As various emerging technologies become popular in business environments, security is a prime concern for organisations. Reseller Middle East explores how partners can make the most of the opportunities present here.
Security tops the priority list for many IT administrators and managers today, more so as increasing number of routine objects are getting connected to the Internet. The risk that Internet of Things (IoT) poses is only one such example, considering the entire world of threats that exist in the business world now.
From cyber-attacks, DDoS attacks, risks from BYOD, information security breaches to targeted attacks and corporate espionage, it is now a matter of ‘when’ and not ‘if’ an attack will take place. Organisations are gradually understanding the circumstances better and attempting to secure their premises as adequately as possible. However, the evolving nature of security threats compels companies to be a step ahead of the perpetrators, and this in itself is lined with complexities. The speed with which the threats evolve are phenomenal and more often than not, organisations end up playing catch-up.
Identifying partners’ role
Channel partners have an important part to play here. By being able to prepare businesses in advance against the latest threats, they could become the trusted advisor the customer is seeking.
Glen Ogden, Regional Sales Director, Middle East, A10 Networks, says, “Every day, attackers conspire to take down applications and steal data, leaving your data centre infrastructure in the crosshairs. Storing the most valuable and most visible assets in your organisation – your web, DNS, database, and email servers – data centres have become the number one target of cyber-criminals, hacktivists and state-sponsored attackers.”
Trust is an important factor when it comes to all forms of security. And when we say security, it is broad-ranged as it can include many types such as network and VPN security, cyber-security to surveillance systems. This indicates massive opportunities for the partners.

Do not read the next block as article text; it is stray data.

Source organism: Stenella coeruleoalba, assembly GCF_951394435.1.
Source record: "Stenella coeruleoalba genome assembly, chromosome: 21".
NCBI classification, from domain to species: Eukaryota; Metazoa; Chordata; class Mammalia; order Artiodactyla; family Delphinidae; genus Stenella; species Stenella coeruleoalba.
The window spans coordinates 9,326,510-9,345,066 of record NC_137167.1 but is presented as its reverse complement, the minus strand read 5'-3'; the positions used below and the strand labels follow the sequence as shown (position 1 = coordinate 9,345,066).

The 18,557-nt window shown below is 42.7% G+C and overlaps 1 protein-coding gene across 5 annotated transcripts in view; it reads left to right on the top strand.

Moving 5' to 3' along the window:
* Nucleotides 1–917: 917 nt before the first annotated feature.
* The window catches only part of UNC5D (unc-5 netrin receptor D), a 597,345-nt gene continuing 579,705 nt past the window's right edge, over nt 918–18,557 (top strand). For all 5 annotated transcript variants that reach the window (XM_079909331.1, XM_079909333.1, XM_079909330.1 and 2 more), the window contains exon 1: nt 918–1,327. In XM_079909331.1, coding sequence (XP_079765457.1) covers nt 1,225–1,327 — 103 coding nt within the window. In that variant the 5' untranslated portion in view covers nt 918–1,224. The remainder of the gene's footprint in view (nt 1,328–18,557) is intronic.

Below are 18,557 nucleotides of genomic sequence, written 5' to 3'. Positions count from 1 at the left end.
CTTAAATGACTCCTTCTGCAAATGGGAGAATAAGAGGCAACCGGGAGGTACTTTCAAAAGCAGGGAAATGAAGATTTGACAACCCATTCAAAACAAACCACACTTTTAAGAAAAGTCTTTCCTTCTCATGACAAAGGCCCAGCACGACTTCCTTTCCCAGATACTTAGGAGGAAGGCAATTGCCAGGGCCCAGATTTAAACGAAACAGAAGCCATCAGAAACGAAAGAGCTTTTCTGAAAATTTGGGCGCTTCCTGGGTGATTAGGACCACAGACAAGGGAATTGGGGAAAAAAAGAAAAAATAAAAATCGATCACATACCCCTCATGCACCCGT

Just the way we would only appoint a reputable locksmith to change the lock on our doors, IT security is no different, says Ogden. “Good channel partners should own customer relationships as ‘trusted advisers’. They should have a portfolio of products and services capable of mitigating customer risks. The partner should also be ahead of the game with a strong insight into market trends and associated security risks to help guide customers to balance cost of security with potential risk.”
Agreeing, Mahmoud Samy, Regional Director, High Growth Markets (Russia/CIS & Middle East), Arbor Networks adds, “Channel partners are critical in selling enterprise IT solutions. This is especially true in the cyber-security market. The threat landscape is dynamic, constantly changing. As a result, vendors are constantly bringing new solutions to market. The right channel partner can be a strategic asset to a business looking at a crowded and noisy market filled with new technology.”
Also security solutions involve a number of components, and often a vendor may not be able to provide that single-handedly. “Therefore,” says Mohammed Abukhater, Regional Sales Director (Government), FireEye. “The ideal channel partner is one who can assemble all the components and offer it as a platform to customers, thereby enabling them to attain their required level of security.”
According to Stephan Berner, Managing Director, Help AG, another area where partners’ role is crucial is in terms of support. “Especially in the security arena wherein the responsiveness to any incident is of utmost priority. Few vendors are capable of offering dedicated in-region support, which is why they turn to partners to bridge the gap.”
The surveillance market is growing at an exponential rate. Market research firm Technavio’s analysts forecast the video surveillance market in MENA to grow at a CAGR of 14.63 per cent over the period 2014-2019. Christian Assaf, Senior Sales Manager MEA, Seagate, says, “End-users can no longer rely on traditional security surveillance systems to meet rapidly growing requirements. They are looking to the channel to help them capture, organise, and analyse the mountains of data they are collecting.”
There is no debate about the opportunities in the security market. And as security concerns plague organisations, every vendor wants to have a piece of the pie. But this can also lead to a lot of hype and confusion.
Samy from Arbor Networks says, “Vendors are expanding existing products to take on problems they weren’t designed for. The right partner can help separate the real solutions from the re-packaged ones. They need to stay forward looking, to understand the potential threats, and solutions that are available. Things move incredibly fast in this business, and they serve as a subject matter expert for customers.”
Channel partners need to understand that in a rapidly changing threat landscape, they need to be wary of highly-motivated, well-armed adversaries, says Anthony Perridge, Security Sales Director, Cisco. “This has created a faster, more effective and efficient criminal economy that is profiting every day from attacks on different organisations’ IT infrastructure.”